HTC Sees New Devices and Marketing Effort Driving Turnaround
HTC Corp. (2498) said an updated version of the One smartphone, its first wearable device and a renewed focus on marketing will help turn around the company this year after two straight annual declines in revenue.
“We feel positive and optimistic about 2014 when compared to 2013,” Chang Chialin, chief financial officer and head of global sales for the Taoyuan, Taiwan-based company, said in an interview yesterday at Bloomberg’s headquarters in New York. He declined to provide a forecast ahead of an investor conference call scheduled for Feb. 10.
Once the leading smartphone maker in the U.S., HTC’s sales dropped 30 percent last year as product delays and a shrinking marketing budget caused it to lose share to LG Electronics Inc. and Lenovo Group Ltd. A wearable device will be available by this year’s Christmas shopping season after years of development and technical challenges, Chairman Cher Wang said.
“Many years ago we started looking at smartwatches and wearables, but we believe that we really have to solve the battery problems and the LCD light problems,” she said in the interview. “These are customer-centric problems.”
HTC shares fell 53 percent last year, their third annual decline, while revenue dropped to NT$203.4 billion ($6.7 billion) and it reported its first annual net loss. Its sales and marketing budget dropped 20 percent in 2012, and was 9 percent lower for the year through Sept. 30, according to data compiled by Bloomberg.
The stock climbed as much as 1.6 percent in Taipei today after Bloomberg News reported the executives’ comments, and closed 0.4 percent higher at NT$129.50, its first increase in six trading sessions.
Wang, who co-founded the company with Chief Executive Officer Peter Chou and former CEO H.T. Cho in 1997, said HTC plans to renew its marketing efforts after last year’s well-received One smartphone failed to boost revenue.
“To tell the truth, we never think marketing is that important -- this is really not very good,” Wang said. The executives declined to say whether HTC’s marketing budget would rise this year after the company last year signed actor Robert Downey Jr. for $12 million to represent it.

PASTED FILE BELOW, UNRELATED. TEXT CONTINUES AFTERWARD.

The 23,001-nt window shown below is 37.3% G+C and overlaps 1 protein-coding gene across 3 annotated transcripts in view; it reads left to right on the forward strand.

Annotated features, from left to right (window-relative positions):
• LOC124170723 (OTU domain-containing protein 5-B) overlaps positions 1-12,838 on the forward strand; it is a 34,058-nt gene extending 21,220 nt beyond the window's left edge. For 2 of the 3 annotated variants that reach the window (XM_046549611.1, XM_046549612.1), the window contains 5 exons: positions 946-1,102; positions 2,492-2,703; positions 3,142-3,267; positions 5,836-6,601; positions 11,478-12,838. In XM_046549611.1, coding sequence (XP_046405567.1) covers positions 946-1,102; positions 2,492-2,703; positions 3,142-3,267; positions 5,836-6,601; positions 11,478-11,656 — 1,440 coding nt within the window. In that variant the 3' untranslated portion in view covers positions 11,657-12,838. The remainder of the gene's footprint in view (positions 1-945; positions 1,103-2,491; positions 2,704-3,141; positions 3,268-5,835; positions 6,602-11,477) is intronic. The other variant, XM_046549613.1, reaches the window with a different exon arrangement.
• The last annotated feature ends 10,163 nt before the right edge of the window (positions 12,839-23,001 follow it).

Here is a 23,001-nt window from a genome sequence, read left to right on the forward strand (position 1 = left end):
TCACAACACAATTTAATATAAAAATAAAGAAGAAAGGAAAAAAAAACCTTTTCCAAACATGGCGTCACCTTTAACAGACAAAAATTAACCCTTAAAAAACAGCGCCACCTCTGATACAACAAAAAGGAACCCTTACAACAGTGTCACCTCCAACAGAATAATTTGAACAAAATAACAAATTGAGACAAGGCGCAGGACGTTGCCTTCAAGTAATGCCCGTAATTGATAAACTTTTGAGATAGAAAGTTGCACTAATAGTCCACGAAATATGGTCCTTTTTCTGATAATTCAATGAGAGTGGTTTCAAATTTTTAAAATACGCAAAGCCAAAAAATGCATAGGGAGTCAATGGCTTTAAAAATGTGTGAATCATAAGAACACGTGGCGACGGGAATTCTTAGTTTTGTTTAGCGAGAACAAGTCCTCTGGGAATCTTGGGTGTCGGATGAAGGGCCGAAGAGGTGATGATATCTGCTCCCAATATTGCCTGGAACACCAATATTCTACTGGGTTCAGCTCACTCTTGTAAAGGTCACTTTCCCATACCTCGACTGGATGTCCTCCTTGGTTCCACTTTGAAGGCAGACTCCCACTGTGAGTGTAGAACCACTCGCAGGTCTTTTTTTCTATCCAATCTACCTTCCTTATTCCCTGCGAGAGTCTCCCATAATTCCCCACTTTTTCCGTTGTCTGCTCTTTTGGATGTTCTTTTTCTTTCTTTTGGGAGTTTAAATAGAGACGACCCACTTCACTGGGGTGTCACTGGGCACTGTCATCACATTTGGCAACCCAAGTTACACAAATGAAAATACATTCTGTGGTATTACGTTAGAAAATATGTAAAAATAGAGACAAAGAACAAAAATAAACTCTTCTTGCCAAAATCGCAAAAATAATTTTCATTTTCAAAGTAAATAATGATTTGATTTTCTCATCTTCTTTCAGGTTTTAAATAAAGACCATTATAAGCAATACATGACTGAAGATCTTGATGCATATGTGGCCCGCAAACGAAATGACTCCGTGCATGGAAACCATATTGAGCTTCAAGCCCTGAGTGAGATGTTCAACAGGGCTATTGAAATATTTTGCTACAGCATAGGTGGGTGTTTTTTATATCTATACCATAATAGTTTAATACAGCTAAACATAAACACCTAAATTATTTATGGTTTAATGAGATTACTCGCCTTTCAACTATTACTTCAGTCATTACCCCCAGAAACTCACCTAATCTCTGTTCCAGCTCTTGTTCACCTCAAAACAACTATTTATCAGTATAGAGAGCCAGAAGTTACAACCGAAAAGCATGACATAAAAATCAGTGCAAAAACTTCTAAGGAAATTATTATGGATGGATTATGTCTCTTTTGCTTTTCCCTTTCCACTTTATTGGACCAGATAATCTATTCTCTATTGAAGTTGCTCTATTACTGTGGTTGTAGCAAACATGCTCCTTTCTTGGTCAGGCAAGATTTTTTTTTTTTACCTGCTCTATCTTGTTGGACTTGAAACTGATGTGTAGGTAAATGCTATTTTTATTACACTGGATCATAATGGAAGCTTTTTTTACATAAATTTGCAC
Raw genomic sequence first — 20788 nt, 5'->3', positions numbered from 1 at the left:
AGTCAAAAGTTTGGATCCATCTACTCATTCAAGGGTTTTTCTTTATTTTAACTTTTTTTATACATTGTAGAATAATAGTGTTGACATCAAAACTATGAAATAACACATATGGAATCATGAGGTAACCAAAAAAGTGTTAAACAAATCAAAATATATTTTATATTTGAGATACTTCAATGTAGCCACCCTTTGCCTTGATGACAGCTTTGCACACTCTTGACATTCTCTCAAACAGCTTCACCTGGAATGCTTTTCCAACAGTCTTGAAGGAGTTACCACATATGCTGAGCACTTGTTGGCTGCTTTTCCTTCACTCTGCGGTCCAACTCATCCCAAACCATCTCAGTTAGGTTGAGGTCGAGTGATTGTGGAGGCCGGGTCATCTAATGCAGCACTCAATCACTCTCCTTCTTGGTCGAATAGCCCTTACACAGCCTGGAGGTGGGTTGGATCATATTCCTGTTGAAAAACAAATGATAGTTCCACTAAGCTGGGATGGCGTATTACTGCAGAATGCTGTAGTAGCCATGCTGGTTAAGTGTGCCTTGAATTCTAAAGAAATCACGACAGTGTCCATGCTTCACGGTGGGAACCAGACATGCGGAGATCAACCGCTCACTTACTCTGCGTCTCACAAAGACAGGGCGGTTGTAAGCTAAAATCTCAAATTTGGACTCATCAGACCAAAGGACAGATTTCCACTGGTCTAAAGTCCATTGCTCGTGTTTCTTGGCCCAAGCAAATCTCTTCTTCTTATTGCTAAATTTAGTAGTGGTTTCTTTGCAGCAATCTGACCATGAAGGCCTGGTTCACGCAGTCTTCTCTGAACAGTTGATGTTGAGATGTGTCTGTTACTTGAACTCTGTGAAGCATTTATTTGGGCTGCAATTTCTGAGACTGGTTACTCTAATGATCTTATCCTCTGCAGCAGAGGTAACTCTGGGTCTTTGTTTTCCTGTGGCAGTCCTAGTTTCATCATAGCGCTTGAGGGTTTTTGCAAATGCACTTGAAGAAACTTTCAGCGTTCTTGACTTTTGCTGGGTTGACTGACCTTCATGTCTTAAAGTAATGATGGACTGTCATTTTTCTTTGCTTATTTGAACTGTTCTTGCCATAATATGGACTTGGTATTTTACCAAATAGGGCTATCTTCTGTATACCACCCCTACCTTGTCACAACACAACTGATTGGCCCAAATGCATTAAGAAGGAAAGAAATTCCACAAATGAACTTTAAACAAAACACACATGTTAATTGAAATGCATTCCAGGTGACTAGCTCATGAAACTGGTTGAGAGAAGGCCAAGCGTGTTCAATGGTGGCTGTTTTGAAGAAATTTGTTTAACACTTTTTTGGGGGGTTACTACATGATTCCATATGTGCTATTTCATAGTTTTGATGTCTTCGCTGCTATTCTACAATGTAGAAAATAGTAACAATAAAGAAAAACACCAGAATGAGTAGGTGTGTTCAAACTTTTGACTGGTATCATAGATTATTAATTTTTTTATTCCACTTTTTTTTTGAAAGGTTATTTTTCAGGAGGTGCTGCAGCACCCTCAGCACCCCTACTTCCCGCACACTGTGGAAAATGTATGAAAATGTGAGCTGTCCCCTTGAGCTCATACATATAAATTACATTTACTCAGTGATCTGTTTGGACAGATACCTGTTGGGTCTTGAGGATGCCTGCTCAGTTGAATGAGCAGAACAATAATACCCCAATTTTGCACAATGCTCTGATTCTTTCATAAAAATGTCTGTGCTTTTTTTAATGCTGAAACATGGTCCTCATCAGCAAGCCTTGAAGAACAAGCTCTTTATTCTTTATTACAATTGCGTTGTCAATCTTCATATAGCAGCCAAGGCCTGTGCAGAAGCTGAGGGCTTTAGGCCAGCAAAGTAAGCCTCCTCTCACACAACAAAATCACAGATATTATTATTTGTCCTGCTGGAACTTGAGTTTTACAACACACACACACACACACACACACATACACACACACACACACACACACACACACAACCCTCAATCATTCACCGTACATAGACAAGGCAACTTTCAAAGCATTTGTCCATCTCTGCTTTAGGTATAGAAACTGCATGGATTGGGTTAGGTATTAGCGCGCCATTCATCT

“It’s really not only the budget increase, it’s the way how you spend the money. Is it smart?” Wang said. “There’s a lot of ways to reach the audience right now.”
An increase in revenue this year would be HTC’s first since a 67 percent climb in 2011. The company is expected to post a 5 percent drop in sales to NT$193 billion according to the average of 29 analysts estimates compiled by Bloomberg. Net loss will narrow to NT$795 million, the estimates show, from NT$1.3 billion last year.
“It’s a good thing that they’re recognizing the importance of marketing,” Dennis Chan, who has a sell rating on the stock at Yuanta Financial Holding Co. in Taipei, said by telephone. “I need to be hearing some good pre-order volume for their flagship handset, which I am not hearing yet” before upgrading the stock.
The company will release its next HTC One model in March, featuring a twin-sensor rear camera and a larger screen, Bloomberg News reported last month, citing a person with direct knowledge of the plans.
A wider array of products this year will help HTC find consumers in more segments of the market after it relied on its One and Desire series for most of its revenue last year.
“2013 wasn’t a very good year for HTC,” Chang said. “We have to admit we took our eyes somewhat off the ball in making sure we have a robust portfolio in the mid- and affordable end, which we’re fixing now.”
Chang, who became CFO in 2012, took up his concurrent job as head of global sales in December, giving the former Goldman Sachs Group Inc. managing director an increased say in management of the company. Wang declined to comment when asked whether Chang is being prepared for a greater role at HTC, instead reiterating her support for Chou as current CEO and president.
Wang, the largest shareholder, isn’t considering taking HTC private and hasn’t been in talks with possible acquirers, instead expecting it to remain a standalone company, she said.
“I haven’t been approached,” Wang said. “I think they didn’t approach me because I think they know me and they know I am not going to sell.”